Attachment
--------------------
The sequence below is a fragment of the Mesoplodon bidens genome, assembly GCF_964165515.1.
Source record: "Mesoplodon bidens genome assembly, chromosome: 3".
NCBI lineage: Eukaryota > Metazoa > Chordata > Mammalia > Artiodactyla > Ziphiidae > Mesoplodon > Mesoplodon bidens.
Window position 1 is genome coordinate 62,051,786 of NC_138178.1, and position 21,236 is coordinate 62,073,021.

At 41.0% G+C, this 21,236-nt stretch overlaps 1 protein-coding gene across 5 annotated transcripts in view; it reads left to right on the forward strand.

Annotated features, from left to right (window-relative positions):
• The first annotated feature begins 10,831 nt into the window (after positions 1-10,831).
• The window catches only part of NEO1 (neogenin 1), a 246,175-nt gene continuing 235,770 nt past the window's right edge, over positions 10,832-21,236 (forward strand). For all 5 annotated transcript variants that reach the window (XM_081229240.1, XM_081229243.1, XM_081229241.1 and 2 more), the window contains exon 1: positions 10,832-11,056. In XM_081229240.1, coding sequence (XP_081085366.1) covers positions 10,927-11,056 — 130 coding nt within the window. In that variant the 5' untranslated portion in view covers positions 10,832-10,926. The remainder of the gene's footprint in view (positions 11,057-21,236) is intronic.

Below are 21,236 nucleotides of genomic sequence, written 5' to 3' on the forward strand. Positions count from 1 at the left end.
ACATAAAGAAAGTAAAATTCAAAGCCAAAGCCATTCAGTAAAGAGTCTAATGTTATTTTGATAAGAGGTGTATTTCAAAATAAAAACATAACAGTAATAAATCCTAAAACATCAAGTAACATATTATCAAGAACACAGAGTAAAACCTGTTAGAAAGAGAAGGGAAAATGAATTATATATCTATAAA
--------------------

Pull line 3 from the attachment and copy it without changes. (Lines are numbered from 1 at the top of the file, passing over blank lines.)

NCBI lineage: Eukaryota > Metazoa > Chordata > Mammalia > Artiodactyla > Ziphiidae > Mesoplodon > Mesoplodon bidens.